e=". h he li be b c n o f ne na mg al si p s cl ar k ca sc ti v cr mn fe co ni cu zn ga ge as se br kr rb sr y zr nb mo tc ru rh pd ag cd in sn sb te i xe cs ba la ce pr nd pm sm eu gd tb dy ho er tm yb lu hf ta w re os ir pt au hg tl pb bi po at rn fr ra ac th pa u np pu am cm bk cf es fm md no lr rf db sg bh hs mt ds rg cn uut fl uup lv uus uuo".split()

i=e.index
def m(w,p=("",[])):
 if not w:return p
 x,y,z=w[0],w[:2],w[:3]
 if x!=y and y in e:
    a=m(w[2:],(p[0]+y,p[1]+[i(y)]))
    if a:return a
 if x in e:
    b=m(w[1:],(p[0]+x,p[1]+[i(x)]))
    if b:return b
 if z in e:
    c=m(w[3:],(p[0]+z,p[1]+[i(z)]))
    if c:return c

f=open('/usr/share/dict/words','r')
for l in f:
 x=m(l[:-1])
 if x:print x[0],x[1]
f.close()

There's sure to be room for improvement in there somewhere. It's also worth noting that the second level of indentation uses the tab character.

It takes just over 5 seconds (on my computer) to go through the whole dictionary, producing output like this:

acaciin [89, 89, 53, 49]
acacin [89, 89, 49]
acalycal [89, 13, 39, 6, 13]
...

By adding another 18 characters, you can get output with the right capitalization:

e=". H He Li Be B C N O F Ne Na Mg Al Si P S Cl Ar K Ca Sc Ti V Cr Mn Fe Co Ni Cu Zn Ga Ge As Se Br Kr Rb Sr Y Zr Nb Mo Tc Ru Rh Pd Ag Cd In Sn Sb Te I Xe Cs Ba La Ce Pr Nd Pm Sm Eu Gd Tb Dy Ho Er Tm Yb Lu Hf Ta W Re Os Ir Pt Au Hg Tl Pb Bi Po At Rn Fr Ra Ac Th Pa U Np Pu Am Cm Bk Cf Es Fm Md No Lr Rf Db Sg Bh Hs Mt Ds Rg Cn Uut Fl Uup Lv Uus Uuo".split()

i=e.index
def m(w,p=("",[])):
 if not w:return p
 w=w.capitalize()
 x,y,z=w[0],w[:2],w[:3]
 if x!=y and y in e:
    a=m(w[2:],(p[0]+y,p[1]+[i(y)]))
    if a:return a
 if x in e:
    b=m(w[1:],(p[0]+x,p[1]+[i(x)]))
    if b:return b
 if z in e:
    c=m(w[3:],(p[0]+z,p[1]+[i(z)]))
    if c:return c

OUTPUT:

AcAcIIn [89, 89, 53, 49]
AcAcIn [89, 89, 49]
AcAlYCAl [89, 13, 39, 6, 13]
...

You can also check individual words:

>>> m("beer")
('beer', [4, 68])
\$\endgroup\$
  • \$\begingroup\$ Can you add the one that outputs proper capitalization? I think that's pretty neat and I'm pretty new to python. \$\endgroup\$ – Rob Jun 9 '12 at 15:26
0
\$\begingroup\$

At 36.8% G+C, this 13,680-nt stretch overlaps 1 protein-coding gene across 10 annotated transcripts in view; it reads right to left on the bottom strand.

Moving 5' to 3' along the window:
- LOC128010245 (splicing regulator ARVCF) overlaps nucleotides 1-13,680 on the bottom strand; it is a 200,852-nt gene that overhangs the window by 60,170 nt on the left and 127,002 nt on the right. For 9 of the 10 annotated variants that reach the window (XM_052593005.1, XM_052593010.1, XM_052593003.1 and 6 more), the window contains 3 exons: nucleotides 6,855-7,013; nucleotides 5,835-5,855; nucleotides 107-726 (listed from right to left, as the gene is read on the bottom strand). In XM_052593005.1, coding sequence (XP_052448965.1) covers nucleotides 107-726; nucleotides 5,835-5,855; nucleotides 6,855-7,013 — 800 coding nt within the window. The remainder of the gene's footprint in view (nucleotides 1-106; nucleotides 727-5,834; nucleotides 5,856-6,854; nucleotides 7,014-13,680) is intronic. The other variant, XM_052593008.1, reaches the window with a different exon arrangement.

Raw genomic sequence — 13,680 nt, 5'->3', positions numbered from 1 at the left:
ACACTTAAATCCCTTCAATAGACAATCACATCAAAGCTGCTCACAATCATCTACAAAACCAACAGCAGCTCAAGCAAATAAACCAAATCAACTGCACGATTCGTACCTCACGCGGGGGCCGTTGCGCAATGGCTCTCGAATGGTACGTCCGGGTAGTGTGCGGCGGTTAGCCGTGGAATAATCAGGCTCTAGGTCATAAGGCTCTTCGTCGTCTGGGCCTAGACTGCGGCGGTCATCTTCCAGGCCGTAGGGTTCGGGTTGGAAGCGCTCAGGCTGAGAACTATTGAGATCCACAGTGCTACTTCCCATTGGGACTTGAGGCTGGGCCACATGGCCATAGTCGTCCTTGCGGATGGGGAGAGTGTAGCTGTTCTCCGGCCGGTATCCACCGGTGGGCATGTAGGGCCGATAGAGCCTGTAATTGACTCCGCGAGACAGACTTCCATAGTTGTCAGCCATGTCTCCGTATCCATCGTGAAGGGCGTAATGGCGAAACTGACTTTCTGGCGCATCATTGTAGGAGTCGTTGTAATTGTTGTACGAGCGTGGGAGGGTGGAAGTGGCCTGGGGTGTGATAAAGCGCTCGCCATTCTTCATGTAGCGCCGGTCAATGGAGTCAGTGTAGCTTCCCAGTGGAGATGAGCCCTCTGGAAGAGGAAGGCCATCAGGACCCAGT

Python - 1328 (975 + 285 chars of code + 68 dictionary code)

t1={'c':6,'b':5,'f':9,'i':53,'h':1,'k':19,'o':8,'n':7,'p':15,
's':16,'u':92,'w':74,'v':23,'y':39}
t2={'ru':44,'re':75,'rf':104,'rg':111,'ra':88,'rb':37,
'rn':86,'rh':45,'be':4,'ba':56,'bh':107,'bi':83,
'bk':97,'br':35,'os':76,'ge':32,'gd':64,'ga':31,
'pr':59,'pt':78,'pu':94,'pb':82,'pa':91,'pd':46,
'cd':48,'po':84,'pm':61,'hs':108,'ho':67,'hf':72,
'hg':80,'he':2,'md':101,'mg':12,'mo':42,'mn':25,
'mt':109,'zn':30,'eu':63,'es':99,'er':68,'ni':28,
'no':102,'na':11,'nb':41,'nd':60,'ne':10,'np':93,
'fr':87,'fe':26,'fl':114,'fm':100,'sr':38,'kr':36,
'si':14,'sn':50,'sm':62,'sc':21,'sb':51,'sg':106,
'se':34,'co':27,'cn':112,'cm':96,'cl':17,'ca':20,
'cf':98,'ce':58,'xe':54,'lu':71,'cs':55,'cr':24,
'cu':29,'la':57,'li':3,'lv':116,'tl':81,'tm':69,
'lr':103,'th':90,'ti':22,'te':52,'tb':65,'tc':43,
'ta':73,'yb':70,'db':105,'dy':66,'ds':110,'at':85,
'ac':89,'ag':47,'ir':77,'am':95,'al':13,'as':33,
'ar':18,'au':79,'zr':40,'in':49}
t3={'uut':113,'uuo':118,'uup':115,'uus':117}
def p(s):
 o=0;b=0;a=[];S=str;l=S.lower;h=dict.has_key;L=len
 while o<L(s):
  D=0
  for i in 1,2,3:exec('if h(t%d,l(s[o:o+%d])) and b<%d:a+=[S(t%d[s[o:o+%d]])];o+=%d;b=0;D=1'%(i,i,i,i,i,i))
  if D==0:
   if b==3 or L(a)==0:return
   else:b=L(S(a[-1]));o-=b;a.pop()
 return '-'.join(a)

For the dictionary part:

f=open(input(),'r')
for i in f.readlines():print p(i[:-1])
f.close()
\$\endgroup\$
  • \$\begingroup\$ It is really shorter to use an explicit hash initialisation than to use an explicit array initialisation and turn it into an index-of hash? \$\endgroup\$ – Peter Taylor Jun 9 '12 at 9:31
  • \$\begingroup\$ I just used a dictionary for ease of use. Having an array of tuples would be a little more character costly. Although ordering the elements would be a good idea... \$\endgroup\$ – beary605 Jun 9 '12 at 14:02
0
\$\begingroup\$

C, 775 771 chars

char*e[]={"h","he","li","be","b","c","n","o","f","ne","na","mg","al","si","p","s","cl","ar","k","ca","sc","ti","v","cr","mn","fe","co","ni","cu","zn","ga","ge","as","se","br","kr","rb","sr","y","zr","nb","mo","tc","ru","rh","pd","ag","cd","in","sn","sb","te","i","xe","cs","ba","la","ce","pr","nd","pm","sm","eu","gd","tb","dy","ho","er","tm","yb","lu","hf","ta","w","re","os","ir","pt","au","hg","tl","pb","bi","po","at","rn","fr","ra","ac","th","pa","u","np","pu","am","cm","bk","cf","es","fm","md","no","lr","rf","db","sg","bh","hs","mt","ds","rg","cn","uut","fl","uup","lv","uus","uu",0};
b[99],n;
c(w,o,l)char*w,*o,**l;{
    return!*w||!strncmp(*l,w,n=strlen(*l))&&c(w+n,o+sprintf(o,",%d",l-e+1),e)||*++l&&c(w,o,l);
}
main(){
    while(gets(b))c(b,b+9,e)&&printf("%s%s\n",b,b+9);
}

Input: Word per line, must be lowercase. usr/share/dict/words is fine.
Output: Word and numbers, e.g.: acceptances,89,58,15,73,7,6,99

Logic:
c(w,o,l) checks the word w, starting with element l.
Two-way recursion is used - if the first element matches the head of the element list, check the remainer of w against the full element list. If this match fails, check the word against the tail of the list.
The buffer o accumulates the element numbers along the successful path. After a match, it will contain the list of numbers, and is printed.

Issues:
The list isn't encoded efficiently - too much " and ,". But this way it's easy to use. I'm sure it can be much improved, without too much cost in code.

\$\endgroup\$